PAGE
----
The Hillary Clinton campaign's takeover of the Democratic National Committee began even before she officially announced her 2016 candidacy, according to a new report.
Donna Brazile's new book Hacks charged that Clinton took control of party strategy and fundraising in August of 2015 in the form of a joint fundraising agreement.
However, three months before Clinton announced her run, then-DNC chair Rep. Debbie Wasserman Schultz (D., Fla.) started recruiting Clinton loyalists to assist and develop a 2016 general election victory, the Huffington Post reports.
Two of the highest-paid consulting firms hired by the DNC were Precision Strategies and SKDKnickerbocker, which received close to a million dollars during the presidential race.
Jennifer O’Malley Dillon is the co-founder of Precision Strategies and was a former Barack Obama campaign veteran and former executive director at the DNC. In August 2015, the New York Times reported O'Malley Dillon was unofficially advising the Clinton campaign and Politico reported she was a possible hire.
Senior vice president of SKDK Jon Reinish has described Schultz as a personal friend and served on the host committee for a Ready for Hillary LGBTQ fundraiser in January 2015.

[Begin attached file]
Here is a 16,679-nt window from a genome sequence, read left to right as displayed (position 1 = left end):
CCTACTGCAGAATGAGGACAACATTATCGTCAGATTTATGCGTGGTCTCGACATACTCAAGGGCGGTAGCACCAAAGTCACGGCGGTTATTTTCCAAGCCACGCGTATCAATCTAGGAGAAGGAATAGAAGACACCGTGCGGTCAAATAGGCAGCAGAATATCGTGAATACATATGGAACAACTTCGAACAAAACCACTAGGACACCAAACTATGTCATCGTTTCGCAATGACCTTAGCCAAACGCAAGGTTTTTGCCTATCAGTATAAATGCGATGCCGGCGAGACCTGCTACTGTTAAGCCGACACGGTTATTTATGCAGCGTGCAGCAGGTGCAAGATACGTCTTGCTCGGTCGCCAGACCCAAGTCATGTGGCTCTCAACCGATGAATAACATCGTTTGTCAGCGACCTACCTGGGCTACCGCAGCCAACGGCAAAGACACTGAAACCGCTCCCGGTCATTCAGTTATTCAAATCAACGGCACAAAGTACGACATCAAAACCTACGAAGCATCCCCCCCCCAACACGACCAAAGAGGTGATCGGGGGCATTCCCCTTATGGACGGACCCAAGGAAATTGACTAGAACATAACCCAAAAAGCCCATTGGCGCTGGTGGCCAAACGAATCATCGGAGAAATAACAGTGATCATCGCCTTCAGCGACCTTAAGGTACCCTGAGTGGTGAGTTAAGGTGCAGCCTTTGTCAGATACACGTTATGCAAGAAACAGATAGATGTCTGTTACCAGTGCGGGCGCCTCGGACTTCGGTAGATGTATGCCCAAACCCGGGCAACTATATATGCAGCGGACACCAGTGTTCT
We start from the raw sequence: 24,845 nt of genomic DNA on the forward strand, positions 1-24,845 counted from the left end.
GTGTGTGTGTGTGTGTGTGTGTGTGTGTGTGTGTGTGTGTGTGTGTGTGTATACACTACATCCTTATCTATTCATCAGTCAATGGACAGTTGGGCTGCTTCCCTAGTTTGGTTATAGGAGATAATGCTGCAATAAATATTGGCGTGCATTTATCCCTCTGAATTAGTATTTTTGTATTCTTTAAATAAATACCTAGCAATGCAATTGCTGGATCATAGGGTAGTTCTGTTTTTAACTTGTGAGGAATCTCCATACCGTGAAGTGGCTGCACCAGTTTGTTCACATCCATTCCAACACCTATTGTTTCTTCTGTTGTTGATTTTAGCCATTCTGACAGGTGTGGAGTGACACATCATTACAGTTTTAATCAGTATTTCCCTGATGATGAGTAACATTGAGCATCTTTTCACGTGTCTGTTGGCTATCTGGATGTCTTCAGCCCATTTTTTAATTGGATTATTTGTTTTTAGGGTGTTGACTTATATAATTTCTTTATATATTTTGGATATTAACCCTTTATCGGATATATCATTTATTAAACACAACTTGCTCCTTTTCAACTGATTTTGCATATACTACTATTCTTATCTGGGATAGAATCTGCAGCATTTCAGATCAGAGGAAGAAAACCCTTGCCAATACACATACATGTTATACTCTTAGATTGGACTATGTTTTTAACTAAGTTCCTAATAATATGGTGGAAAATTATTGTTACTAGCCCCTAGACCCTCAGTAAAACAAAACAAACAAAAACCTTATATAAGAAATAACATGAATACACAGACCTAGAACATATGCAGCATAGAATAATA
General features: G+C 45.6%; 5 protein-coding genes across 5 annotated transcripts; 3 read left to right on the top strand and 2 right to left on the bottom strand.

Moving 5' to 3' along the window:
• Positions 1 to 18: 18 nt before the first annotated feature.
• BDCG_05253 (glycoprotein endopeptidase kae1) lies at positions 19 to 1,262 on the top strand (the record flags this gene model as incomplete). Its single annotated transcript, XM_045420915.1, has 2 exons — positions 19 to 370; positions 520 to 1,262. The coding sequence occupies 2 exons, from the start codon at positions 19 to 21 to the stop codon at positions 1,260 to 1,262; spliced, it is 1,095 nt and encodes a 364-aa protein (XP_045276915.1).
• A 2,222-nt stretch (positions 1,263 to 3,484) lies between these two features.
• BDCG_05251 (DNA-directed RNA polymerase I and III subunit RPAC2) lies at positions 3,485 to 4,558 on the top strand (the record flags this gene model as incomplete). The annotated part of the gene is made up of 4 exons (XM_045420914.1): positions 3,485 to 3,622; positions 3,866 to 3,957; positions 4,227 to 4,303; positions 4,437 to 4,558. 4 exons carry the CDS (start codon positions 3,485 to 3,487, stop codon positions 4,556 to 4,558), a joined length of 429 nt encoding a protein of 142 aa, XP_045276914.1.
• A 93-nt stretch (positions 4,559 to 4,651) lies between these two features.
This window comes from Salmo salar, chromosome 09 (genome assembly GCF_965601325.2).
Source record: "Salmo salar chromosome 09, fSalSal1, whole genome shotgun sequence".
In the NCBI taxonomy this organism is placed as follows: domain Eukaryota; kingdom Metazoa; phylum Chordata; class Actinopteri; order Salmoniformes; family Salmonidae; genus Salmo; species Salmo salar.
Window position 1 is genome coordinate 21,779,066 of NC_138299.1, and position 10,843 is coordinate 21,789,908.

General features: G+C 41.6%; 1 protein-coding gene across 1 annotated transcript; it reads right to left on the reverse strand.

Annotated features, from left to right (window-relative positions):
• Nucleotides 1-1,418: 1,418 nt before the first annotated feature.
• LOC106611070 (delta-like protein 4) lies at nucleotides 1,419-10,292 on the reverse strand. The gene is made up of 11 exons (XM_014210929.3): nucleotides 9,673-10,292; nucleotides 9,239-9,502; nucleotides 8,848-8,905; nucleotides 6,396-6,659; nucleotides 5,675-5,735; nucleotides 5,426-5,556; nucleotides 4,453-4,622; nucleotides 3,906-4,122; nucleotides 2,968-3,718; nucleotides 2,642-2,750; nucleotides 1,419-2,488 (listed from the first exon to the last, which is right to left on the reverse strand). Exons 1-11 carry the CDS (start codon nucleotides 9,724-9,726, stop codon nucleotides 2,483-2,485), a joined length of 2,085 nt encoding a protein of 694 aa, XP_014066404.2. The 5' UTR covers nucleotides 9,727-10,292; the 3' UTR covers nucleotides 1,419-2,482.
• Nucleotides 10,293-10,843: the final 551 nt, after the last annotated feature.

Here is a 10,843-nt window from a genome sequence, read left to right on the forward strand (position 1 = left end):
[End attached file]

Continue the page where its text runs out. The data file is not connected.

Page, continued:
Two of the SKDK managing directors who worked side-by-side with the DNC were Anita Dunn, a White House aide under Obama, and Hilary Rosen, who backed Clinton in 2008. Both Dunn and Rosen were listed as reliable surrogates by Clinton campaign communications director Jennifer Palmieri in an email circulated in March 2015.
The DNC gave nearly $400,00 to the two firms during the primary.
Dunn assisted in the DNC debate schedule between Clinton and Bernie Sanders (I., Vt.) and told the Huffington Post she didn't know her name was on the list of reliable surrogates. Dunn said she remained neutral before Clinton’s nomination and defended DNC messaging during the vigorously contested primary.
"Traditionally the DNC role during the primaries is to focus on the Republicans and to keep the focus on the Republican candidates while the Democratic candidates go through the process," she wrote. "I think if you talk with people who have been through previous elections, they will tell you the DNC (and, for that matter, RNC) play this role during the primaries because the candidates are differentiating between each other and you need the national party to carry the campaign against the Republican during that period."
Sanders surrogate Nina Turner responded to the revelation, telling the Huffington Post "they can’t serve two masters."
"If the Democratic Party is going to regain the public’s trust, it must remain neutral in accordance with its bylaws, and it can’t let its consultants take a side publicly during a primary," Turner said. "They can’t serve two masters."